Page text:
Another updated version of this song about Governor Schwarzenegger, called "Kali-Fornia Über Alles 21st Century", was performed live (among a few other Dead Kennedys classics) when Biafra toured with the band Melvins to support their collaboration album in 2004. A live recording of this new version appears on their second collaborative effort, Sieg Howdy!.
- Hardcore Punk band Fast Point from Grimsby UK covered the song, it appeared as a hidden track on the last track (if pessimism wins) at the end of their album Good Evil
- Blue Ribbon Glee Club, a large a cappella group from Chicago, regularly perform their version of the song. They have also released a video of a live show of the Dead Kennedys' in which they have replaced the audio track with a recording of their cover.
- In Czechoslovakia (now Czech Republic) in 1991 the cover version of this song appeared on the album "Alkac je nejvetsi kocour aneb nekolik pisni o lasce" of popular Czech band "Tri Sestry" as "Na kovarne to je narez".
- The song was updated by The Disposable Heroes of Hiphoprisy when they released a cover version in 1992 on the album Hypocrisy Is the Greatest Luxury. They replaced references to Jerry Brown with references to Pete Wilson.
- The song was also widely known in Poland (as "Kalifornia Ponad Wszystko") thanks to the cover by Polish rocker Kazik Staszewski with his band Kazik Na Żywo ("Na Żywo Ale W Studio" album, 1994).
- The band Hasidic New Wave perform a remake of the song on their 1999 album, Kabalogy. In their version, titled "Giuliani Über Alles", Jerry Brown is replaced by former Mayor of New York Rudy Giuliani.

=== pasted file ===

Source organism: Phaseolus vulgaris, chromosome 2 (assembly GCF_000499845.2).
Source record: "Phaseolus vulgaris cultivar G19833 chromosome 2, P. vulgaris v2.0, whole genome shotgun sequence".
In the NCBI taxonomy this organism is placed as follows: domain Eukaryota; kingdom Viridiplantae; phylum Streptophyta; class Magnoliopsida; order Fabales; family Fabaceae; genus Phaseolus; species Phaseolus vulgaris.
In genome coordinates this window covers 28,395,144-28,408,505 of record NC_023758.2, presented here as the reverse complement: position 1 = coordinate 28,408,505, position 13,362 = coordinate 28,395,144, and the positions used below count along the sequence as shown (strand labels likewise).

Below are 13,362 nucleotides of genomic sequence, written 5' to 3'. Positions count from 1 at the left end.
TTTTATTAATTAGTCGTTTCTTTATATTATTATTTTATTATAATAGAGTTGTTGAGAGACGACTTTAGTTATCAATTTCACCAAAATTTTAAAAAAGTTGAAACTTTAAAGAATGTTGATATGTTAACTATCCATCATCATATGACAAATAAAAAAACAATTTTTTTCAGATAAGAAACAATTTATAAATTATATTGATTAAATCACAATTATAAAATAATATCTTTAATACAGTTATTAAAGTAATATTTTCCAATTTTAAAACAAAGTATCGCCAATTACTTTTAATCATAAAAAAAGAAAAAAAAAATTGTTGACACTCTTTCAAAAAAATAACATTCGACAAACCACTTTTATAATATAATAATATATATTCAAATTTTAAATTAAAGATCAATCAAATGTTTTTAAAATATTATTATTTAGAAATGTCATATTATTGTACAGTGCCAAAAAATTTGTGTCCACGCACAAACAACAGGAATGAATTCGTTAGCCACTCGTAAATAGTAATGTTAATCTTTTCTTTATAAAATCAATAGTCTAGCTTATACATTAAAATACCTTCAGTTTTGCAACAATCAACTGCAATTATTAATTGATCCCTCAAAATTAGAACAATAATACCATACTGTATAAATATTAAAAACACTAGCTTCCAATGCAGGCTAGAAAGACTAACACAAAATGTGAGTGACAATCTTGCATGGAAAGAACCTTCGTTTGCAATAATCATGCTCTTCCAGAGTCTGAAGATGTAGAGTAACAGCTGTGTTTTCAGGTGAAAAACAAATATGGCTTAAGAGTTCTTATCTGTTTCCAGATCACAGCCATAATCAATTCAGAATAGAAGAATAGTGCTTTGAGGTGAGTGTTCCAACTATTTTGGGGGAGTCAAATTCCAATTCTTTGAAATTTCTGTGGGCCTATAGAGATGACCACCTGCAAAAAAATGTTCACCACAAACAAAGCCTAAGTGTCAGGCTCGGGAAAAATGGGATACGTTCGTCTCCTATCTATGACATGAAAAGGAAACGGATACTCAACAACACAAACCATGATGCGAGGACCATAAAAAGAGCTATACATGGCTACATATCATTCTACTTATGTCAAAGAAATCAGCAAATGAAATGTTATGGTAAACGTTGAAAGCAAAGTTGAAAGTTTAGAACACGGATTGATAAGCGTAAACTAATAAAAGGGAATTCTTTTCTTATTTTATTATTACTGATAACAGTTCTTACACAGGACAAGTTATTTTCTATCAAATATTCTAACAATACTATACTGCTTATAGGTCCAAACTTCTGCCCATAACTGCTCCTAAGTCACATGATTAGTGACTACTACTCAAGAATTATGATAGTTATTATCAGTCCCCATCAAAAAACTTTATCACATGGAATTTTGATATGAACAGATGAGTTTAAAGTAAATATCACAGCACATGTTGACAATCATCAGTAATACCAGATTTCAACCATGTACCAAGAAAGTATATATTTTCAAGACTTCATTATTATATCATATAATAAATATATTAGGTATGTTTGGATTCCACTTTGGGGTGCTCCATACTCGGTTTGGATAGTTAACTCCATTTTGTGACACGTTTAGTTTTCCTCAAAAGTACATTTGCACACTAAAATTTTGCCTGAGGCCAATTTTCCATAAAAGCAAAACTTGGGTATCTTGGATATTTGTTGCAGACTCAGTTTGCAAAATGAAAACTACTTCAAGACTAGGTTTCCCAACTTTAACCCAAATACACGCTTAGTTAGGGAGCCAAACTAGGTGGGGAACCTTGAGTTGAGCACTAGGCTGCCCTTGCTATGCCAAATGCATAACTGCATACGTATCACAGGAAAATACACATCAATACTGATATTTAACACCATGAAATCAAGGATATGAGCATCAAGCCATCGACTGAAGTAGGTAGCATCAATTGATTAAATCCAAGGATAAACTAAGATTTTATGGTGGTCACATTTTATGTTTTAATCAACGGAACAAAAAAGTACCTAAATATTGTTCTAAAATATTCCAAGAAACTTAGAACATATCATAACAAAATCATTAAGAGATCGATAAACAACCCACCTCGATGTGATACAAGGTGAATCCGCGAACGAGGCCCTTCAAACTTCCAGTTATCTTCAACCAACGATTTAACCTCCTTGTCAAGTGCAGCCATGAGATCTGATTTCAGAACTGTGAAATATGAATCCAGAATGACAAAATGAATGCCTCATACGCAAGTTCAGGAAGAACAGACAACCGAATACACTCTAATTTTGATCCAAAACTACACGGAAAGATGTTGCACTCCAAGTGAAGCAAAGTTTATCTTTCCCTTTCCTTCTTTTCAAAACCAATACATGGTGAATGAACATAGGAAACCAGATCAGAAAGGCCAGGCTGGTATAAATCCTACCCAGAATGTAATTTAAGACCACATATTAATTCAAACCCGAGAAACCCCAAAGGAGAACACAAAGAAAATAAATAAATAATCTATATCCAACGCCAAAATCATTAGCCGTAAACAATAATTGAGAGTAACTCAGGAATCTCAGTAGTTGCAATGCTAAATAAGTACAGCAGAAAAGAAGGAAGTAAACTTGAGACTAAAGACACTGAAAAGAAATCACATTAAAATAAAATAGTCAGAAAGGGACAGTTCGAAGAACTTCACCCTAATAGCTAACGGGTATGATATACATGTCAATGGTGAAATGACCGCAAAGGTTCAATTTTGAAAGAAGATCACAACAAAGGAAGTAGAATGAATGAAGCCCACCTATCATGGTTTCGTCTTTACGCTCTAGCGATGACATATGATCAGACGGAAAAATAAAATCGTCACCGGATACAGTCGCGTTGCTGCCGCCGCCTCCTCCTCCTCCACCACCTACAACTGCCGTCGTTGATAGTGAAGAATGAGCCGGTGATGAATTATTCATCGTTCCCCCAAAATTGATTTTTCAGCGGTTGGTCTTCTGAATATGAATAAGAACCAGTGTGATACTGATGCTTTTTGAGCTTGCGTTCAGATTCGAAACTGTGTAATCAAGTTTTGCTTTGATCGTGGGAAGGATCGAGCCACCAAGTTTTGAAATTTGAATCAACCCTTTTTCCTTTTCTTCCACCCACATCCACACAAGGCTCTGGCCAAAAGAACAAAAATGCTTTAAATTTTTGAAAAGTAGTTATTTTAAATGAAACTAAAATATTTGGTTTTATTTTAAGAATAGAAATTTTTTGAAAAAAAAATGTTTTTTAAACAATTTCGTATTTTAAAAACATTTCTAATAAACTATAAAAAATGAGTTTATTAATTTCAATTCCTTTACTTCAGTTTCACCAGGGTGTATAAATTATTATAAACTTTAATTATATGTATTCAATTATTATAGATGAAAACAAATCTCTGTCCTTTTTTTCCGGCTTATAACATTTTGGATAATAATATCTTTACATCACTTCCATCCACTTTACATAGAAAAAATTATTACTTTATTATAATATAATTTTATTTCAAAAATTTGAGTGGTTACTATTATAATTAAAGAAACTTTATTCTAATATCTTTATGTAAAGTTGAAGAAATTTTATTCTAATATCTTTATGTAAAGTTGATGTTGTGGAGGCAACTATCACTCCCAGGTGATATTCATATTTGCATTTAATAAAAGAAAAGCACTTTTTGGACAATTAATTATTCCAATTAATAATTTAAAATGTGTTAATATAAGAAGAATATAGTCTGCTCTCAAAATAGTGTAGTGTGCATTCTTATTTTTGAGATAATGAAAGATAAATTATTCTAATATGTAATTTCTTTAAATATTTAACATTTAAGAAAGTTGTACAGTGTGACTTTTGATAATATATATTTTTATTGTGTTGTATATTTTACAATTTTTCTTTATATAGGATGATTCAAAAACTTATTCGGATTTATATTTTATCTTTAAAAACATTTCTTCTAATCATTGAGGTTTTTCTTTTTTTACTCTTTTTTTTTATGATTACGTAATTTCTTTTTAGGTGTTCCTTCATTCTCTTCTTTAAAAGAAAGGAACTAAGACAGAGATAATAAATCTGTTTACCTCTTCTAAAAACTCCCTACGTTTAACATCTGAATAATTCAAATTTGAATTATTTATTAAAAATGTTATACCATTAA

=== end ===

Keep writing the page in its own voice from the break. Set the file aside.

- British anarcho-pop group Chumbawamba covered the song in their 1988 album A Night of Punk Nostalgia.
- Deceased covered the song on their punk covers album Rotten to the Core.
- The Who Boys have done a mashup of "The Revolution Will Not Be Televised" by Gil Scott-Heron called "Revolution Über Alles".
- John Linnell and his band The Statesmen covered it live at least once during his "State Songs" tour, choosing to perform it because it mentioned the state of California.
- Dramarama has recorded a version, updated in 2003 about California Governor Arnold Schwarzenegger... "You will lift weights in school".
- A 1986 live recording focused on Ronald Reagan on the album Mutiny On The Bay with live recordings from 1982 and 1986.
- Jayne County covered the song with She Wolves about California's Governor Arnold Schwarzenegger. The green vinyl single was released under artist name Jayne County Meets The She Wolves by the German label Trash 2001.
- Mexican-American death metal band Brujeria covers Dead Kennedys with the song "California Uber Aztlan" in 2010.
- Greek punk band Panx Romana perform a remake of the song named "Πάρτυ κωφαλάλων" (Party for deaf-mutes) in their 1996 album "Διαγωγή Κοσμία".
- Andrew Jackson Jihad's song "Joe Arpaio is a Punk" shares the same opening and closes with a "Arizona Über Alles" chorus.
- Spanish Madrid-based punk band Larsen recorded a cover called "El Remedio fue Peor" around 1981. Lyrics were translated and adapted to the Spanish political situation of the moment. The recording was released in their 1990 compilation "Larsen" (Potencial Hardcore, 1990). Seville-based Sex Führers routinely cover this version in their live shows.
- Jello Biafra and The Melvins. Liner notes. Sieg Howdy! San Francisco: Alternative Tentacles. 2005.
- Johnson, Heather. "Dead Kennedys' 'California Uber Alles'". Mix Online. October 1, 2005.
- Alban, Dan (November 11, 2005). "Books bound in human skin; lampshade myth?". Harvard Law Record. Retrieved July 22, 2011.
- Kalish, John (December 28, 2010). "New book tells grim story of 'The Lampshade'". NPR News. National Public Radio. Retrieved July 22, 2011.
- Jello Biafra discusses the history of "California Über Alles" on KQED's The California Report, July 14, 2006.
- Full lyrics of this song at MetroLyrics